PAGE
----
Friday, April 25, 2008


Kidneys also play a role in controlling the blood pressure. Not only they maintain the balance of fluids, kidneys react to low blood presure by releasing the hormone renin, which sets off a cascade of actions that promotes water retention.

However, kidneys are at the receiving end of changes in blood pressure. High blood pressure not only damages the kidneys, but may escalate further when the kidneys are damaged and unable to excrete fluids. Thus, the kidney has an important role in keeping blood pressure at normal levels.

High blood pressure of hypertension causes the heart to work harder to pump blood throughout the body. Over time, this causes significant damage to blood vessels. Once the blood vessels within the kidney are damaged, the other functions of this organ become impaired and can no longer get rid of waste and excess fluid efficiently. The excess fluid within the body further increases blood pressure levels.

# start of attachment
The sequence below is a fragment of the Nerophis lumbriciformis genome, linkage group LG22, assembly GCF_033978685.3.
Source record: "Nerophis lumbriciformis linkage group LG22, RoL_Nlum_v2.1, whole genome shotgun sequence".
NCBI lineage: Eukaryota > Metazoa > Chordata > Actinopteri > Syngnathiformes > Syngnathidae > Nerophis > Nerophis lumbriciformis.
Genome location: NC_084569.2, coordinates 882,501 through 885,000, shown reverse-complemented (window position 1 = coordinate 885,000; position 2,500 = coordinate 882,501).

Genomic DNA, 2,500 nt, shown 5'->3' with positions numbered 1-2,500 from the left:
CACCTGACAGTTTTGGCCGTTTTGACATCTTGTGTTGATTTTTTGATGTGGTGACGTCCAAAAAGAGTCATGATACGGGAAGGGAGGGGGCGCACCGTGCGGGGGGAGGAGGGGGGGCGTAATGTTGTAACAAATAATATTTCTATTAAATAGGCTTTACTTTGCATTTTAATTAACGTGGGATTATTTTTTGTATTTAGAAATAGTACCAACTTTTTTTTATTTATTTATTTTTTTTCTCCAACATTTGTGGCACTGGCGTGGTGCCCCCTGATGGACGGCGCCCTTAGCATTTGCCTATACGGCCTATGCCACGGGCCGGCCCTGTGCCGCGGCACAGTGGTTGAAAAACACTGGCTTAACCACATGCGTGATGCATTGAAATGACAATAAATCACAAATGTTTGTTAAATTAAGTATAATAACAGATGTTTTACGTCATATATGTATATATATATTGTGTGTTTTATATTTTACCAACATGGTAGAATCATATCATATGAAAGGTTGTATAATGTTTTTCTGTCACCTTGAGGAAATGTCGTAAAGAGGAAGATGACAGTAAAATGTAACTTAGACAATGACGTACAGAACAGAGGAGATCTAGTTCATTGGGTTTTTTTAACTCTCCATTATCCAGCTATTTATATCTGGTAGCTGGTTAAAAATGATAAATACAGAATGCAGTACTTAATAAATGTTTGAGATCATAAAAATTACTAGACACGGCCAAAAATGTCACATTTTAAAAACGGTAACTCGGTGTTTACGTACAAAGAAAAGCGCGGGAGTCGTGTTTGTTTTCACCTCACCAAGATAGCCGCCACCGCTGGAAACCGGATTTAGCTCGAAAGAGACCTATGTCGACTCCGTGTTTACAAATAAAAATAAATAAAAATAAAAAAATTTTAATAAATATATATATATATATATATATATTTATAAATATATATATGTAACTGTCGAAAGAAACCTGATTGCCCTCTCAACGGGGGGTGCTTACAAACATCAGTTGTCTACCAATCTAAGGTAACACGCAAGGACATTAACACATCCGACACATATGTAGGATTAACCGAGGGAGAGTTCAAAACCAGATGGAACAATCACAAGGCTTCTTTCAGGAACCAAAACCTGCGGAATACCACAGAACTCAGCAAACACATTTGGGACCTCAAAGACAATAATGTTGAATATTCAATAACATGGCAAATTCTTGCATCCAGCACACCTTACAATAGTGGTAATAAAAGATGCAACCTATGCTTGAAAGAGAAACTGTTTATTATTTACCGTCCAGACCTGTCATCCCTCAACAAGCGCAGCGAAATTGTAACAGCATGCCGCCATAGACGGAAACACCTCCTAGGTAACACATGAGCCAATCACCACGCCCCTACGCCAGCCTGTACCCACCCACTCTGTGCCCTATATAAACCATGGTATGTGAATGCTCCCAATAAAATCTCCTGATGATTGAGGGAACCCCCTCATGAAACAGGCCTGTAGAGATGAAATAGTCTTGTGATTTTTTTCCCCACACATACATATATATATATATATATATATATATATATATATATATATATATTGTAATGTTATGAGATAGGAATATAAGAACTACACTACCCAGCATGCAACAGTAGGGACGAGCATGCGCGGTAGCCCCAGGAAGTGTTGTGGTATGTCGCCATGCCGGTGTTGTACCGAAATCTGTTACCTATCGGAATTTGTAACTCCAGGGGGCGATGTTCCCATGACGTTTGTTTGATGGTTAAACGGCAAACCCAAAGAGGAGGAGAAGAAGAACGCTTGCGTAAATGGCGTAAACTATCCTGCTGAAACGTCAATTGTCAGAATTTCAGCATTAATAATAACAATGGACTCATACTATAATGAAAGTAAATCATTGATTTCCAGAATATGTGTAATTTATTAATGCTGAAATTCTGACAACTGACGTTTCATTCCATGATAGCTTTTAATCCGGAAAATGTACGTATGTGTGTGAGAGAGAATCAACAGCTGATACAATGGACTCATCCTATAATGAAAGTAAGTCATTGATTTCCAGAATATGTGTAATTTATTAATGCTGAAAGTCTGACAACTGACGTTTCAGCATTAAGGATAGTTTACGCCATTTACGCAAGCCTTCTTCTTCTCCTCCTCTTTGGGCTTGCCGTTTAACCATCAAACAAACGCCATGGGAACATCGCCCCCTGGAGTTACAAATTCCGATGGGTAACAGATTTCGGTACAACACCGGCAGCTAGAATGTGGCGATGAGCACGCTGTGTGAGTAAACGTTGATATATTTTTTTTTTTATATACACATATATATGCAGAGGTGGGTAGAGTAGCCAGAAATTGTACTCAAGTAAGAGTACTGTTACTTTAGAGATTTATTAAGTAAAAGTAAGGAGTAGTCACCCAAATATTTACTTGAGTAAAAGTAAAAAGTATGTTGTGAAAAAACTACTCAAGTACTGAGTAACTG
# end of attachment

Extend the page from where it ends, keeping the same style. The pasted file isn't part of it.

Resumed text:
The kidneys also help maintain a proper balance of calcium and phosphorus in the blood. Renal osteodystrophy is a disease that results when kidneys fail to carry out this function.

Healthy kidneys produce a type of vitamin D known as calcitriol. Calcitriol promotes calcium absorption from food into the blood and bones, and works with the parathyroid hormone to maintain a normal balance of calcium in the body.

But when damaged kidneys are unable to produce calcitriol to absorb calcium from food, the parathyroid hormone level increases. The parathyroid hormone in turn, strips calcium from bones to maintain body's calcium levels as it is unable to. Prolonged removal of calcium from the body's storage can result in brittle bones and osteporosis.

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